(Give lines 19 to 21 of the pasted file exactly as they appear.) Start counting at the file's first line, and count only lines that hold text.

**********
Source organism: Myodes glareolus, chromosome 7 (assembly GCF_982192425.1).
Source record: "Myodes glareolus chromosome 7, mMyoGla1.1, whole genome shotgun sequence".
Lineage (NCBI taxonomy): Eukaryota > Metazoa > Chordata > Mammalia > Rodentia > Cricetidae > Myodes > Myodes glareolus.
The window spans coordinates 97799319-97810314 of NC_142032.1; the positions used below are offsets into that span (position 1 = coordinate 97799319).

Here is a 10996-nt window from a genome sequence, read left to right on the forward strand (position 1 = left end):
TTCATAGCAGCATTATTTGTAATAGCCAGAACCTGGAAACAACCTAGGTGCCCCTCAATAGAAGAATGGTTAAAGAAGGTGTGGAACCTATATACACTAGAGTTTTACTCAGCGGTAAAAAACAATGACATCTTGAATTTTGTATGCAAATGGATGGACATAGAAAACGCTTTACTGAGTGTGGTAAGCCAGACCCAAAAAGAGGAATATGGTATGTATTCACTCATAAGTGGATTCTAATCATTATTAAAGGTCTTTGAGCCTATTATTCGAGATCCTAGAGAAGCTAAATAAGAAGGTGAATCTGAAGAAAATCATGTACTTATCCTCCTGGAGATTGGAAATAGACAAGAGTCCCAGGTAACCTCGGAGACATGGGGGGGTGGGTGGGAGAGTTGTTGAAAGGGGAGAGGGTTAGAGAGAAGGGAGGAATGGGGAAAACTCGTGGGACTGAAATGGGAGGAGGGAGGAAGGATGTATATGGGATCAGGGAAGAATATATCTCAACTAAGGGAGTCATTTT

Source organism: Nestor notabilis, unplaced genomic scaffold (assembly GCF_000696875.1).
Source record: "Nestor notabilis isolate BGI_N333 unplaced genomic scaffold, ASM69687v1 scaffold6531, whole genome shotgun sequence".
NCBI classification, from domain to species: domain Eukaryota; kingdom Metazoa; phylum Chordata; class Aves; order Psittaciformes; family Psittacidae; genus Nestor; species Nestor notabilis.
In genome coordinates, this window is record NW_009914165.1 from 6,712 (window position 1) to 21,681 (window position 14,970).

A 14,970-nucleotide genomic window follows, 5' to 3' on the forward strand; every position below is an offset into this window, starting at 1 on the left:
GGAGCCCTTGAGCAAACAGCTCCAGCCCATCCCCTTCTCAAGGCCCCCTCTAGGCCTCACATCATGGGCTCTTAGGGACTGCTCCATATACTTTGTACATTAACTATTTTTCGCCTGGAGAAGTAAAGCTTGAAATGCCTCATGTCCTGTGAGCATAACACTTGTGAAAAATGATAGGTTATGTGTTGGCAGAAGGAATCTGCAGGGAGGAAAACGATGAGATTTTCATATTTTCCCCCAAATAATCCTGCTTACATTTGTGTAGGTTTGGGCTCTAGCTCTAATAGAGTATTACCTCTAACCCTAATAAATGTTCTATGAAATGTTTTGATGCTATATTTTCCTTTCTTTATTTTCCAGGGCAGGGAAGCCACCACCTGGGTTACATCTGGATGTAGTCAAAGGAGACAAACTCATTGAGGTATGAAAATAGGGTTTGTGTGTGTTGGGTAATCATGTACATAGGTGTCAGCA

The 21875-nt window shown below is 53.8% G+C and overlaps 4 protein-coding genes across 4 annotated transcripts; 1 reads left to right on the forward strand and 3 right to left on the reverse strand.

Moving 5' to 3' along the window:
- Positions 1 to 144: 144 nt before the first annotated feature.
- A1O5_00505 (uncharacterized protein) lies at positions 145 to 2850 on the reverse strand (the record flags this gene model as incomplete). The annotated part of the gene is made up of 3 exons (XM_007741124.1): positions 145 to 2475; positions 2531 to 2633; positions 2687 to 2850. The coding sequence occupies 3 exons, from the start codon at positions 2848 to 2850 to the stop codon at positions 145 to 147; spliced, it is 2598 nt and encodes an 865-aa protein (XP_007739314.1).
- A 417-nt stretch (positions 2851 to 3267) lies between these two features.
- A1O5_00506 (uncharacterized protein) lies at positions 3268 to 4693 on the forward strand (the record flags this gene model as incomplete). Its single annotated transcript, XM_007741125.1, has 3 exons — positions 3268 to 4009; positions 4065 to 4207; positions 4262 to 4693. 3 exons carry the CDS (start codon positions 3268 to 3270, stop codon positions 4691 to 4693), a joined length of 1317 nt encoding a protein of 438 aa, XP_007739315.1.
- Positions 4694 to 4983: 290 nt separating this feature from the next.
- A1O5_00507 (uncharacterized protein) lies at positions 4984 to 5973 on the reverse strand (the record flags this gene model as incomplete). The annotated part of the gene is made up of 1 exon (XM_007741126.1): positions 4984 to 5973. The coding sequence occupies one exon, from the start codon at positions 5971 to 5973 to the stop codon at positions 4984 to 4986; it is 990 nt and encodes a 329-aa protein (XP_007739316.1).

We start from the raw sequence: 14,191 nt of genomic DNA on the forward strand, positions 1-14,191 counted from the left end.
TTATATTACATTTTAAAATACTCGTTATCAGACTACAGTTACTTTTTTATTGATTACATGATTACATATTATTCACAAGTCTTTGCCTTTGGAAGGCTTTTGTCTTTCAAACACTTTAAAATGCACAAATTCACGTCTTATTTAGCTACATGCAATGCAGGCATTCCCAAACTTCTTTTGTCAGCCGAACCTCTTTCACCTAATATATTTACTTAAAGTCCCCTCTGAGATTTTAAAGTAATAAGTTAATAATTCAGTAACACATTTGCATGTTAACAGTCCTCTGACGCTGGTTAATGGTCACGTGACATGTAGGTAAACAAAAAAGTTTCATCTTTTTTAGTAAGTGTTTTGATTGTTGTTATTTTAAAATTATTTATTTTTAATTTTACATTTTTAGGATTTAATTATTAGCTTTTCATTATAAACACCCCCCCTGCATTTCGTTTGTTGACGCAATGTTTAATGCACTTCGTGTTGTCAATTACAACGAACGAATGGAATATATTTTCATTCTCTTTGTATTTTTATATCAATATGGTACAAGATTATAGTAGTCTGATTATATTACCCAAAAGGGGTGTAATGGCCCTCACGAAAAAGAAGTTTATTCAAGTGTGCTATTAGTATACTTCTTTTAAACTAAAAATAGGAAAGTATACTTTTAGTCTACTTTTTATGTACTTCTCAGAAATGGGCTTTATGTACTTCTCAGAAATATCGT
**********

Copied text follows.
- Positions 4694 to 4983: 290 nt separating this feature from the next.
- A1O5_00507 (uncharacterized protein) lies at positions 4984 to 5973 on the reverse strand (the record flags this gene model as incomplete). The annotated part of the gene is made up of 1 exon (XM_007741126.1): positions 4984 to 5973. The coding sequence occupies one exon, from the start codon at positions 5971 to 5973 to the stop codon at positions 4984 to 4986; it is 990 nt and encodes a 329-aa protein (XP_007739316.1).

We start from the raw sequence: 14,191 nt of genomic DNA on the forward strand, positions 1-14,191 counted from the left end.